The Revolutionary Front for an Independent East Timor (or FRETILIN) was a resistance movement which fought for the independence of East Timor, first from Portugal and then from Indonesia, between 1974 and 1998. After East Timor gained its independence, FRETILIN became a legitimate political party.

FRETILIN's most prominent leader is Jose Ramos-Horta, who in December 1996 shared the Nobel Peace Prize with his fellow countryman, Bishop Carlos Felipe Ximenes Belo.

Although slated to triumph in the 2001 elections, East Timor's first since independence, Fretilin barely obtained a majority, polling 57 percent of the vote, with nine other parties and one independent candidate sharing the remaining votes. Fretilin took 55 seats in the 88-seat Assembly, leaving it short of the two-thirds majority it hoped for in order to dictate the drafting of a national constitution.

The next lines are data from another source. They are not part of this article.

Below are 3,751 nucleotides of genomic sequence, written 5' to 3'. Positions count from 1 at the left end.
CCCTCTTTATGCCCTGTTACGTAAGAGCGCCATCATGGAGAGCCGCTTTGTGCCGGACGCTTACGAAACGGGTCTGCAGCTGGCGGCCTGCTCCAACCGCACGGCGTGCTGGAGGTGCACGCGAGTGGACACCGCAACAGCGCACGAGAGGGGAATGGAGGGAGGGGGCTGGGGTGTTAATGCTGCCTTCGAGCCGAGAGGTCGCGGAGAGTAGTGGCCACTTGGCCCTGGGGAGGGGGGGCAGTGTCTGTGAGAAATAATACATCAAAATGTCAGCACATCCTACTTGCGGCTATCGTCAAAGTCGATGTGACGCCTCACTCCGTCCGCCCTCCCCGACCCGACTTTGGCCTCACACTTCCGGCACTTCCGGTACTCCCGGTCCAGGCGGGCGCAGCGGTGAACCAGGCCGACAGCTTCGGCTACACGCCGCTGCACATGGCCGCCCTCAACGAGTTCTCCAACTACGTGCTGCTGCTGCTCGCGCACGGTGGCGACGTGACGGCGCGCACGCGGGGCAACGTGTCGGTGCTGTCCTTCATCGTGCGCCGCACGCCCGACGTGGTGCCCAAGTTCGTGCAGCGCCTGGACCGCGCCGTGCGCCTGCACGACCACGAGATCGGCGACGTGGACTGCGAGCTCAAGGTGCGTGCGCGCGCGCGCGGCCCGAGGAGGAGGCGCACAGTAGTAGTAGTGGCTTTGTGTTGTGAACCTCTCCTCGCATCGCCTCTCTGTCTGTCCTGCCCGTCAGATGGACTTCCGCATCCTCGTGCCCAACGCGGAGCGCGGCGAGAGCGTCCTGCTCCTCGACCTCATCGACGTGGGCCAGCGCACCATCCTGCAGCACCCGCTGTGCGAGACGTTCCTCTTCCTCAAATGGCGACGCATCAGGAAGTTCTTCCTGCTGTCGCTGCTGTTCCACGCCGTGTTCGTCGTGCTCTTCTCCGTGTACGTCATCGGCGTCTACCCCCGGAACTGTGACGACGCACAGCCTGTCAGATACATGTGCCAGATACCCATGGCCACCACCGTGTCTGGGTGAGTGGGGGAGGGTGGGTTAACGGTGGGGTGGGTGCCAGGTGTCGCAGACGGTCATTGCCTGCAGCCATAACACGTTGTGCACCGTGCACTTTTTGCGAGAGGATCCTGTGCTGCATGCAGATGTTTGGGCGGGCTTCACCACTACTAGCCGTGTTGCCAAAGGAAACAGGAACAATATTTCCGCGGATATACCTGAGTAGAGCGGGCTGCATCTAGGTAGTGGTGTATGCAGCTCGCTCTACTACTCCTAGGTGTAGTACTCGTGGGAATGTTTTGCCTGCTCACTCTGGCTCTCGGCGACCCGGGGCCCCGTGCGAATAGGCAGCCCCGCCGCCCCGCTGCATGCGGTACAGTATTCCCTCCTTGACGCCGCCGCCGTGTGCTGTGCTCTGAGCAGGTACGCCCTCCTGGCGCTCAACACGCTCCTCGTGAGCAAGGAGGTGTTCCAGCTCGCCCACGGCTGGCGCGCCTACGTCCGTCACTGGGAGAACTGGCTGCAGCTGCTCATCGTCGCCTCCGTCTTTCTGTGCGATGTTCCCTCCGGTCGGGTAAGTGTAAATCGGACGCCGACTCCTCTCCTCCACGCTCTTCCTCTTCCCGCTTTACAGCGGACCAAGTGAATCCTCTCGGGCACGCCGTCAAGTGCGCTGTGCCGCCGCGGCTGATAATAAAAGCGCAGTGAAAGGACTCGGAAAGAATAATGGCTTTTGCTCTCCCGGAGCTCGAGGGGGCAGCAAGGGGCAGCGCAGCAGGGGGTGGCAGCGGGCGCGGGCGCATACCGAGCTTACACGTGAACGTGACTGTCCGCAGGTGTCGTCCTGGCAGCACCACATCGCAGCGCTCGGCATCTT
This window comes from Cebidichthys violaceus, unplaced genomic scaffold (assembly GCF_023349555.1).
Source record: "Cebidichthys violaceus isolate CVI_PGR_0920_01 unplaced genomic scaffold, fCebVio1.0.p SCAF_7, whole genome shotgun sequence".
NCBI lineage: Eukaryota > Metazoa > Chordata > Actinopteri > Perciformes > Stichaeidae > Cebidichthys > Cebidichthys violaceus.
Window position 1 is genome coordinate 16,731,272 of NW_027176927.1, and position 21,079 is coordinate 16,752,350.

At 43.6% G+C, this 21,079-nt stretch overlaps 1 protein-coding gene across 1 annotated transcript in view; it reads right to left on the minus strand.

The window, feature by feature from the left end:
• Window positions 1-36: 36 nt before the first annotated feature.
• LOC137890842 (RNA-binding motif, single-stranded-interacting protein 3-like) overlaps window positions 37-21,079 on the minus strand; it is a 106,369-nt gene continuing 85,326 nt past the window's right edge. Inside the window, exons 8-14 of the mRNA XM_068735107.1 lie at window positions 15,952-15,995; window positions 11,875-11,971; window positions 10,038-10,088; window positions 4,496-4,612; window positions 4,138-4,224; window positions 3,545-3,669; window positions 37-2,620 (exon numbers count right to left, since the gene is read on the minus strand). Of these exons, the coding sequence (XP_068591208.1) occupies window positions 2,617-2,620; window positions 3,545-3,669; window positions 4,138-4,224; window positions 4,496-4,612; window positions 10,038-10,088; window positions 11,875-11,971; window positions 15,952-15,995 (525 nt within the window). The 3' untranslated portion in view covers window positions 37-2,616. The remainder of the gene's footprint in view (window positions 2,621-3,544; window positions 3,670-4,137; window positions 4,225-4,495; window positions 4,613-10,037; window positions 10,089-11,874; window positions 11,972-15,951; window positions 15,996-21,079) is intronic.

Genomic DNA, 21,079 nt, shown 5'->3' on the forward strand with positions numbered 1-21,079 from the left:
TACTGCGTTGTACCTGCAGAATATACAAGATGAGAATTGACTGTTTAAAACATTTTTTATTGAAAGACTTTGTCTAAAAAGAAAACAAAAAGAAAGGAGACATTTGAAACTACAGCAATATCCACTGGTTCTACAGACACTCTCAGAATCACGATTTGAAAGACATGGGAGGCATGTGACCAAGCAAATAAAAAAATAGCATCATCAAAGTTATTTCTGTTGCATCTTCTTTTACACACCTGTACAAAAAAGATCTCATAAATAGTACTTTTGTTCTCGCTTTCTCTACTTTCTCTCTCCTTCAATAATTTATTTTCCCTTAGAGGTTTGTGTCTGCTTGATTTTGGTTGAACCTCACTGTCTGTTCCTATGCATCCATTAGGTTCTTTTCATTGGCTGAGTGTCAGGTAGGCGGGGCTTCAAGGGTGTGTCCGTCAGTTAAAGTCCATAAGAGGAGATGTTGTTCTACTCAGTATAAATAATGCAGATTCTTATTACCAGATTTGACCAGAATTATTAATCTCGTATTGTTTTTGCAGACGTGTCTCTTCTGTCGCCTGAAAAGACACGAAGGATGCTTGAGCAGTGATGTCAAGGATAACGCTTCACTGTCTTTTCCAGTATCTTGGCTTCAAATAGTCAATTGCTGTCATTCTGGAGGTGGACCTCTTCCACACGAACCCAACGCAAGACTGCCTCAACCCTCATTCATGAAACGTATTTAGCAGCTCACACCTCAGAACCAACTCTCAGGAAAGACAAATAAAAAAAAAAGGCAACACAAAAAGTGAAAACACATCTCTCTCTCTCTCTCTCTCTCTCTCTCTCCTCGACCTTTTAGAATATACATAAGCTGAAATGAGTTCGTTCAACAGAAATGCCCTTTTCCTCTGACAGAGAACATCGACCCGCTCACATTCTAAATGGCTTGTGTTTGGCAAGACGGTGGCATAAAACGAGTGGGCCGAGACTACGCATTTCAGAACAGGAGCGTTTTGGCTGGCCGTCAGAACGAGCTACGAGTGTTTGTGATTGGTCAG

The results reflected growing disparity between Fretilinís rhetoric of alleviating hardship and the unending poverty which plagues the country. In the minds of many people, Fretilin was closely associated with the UN interim government, which failed to deliver any significant improvement in living standards.

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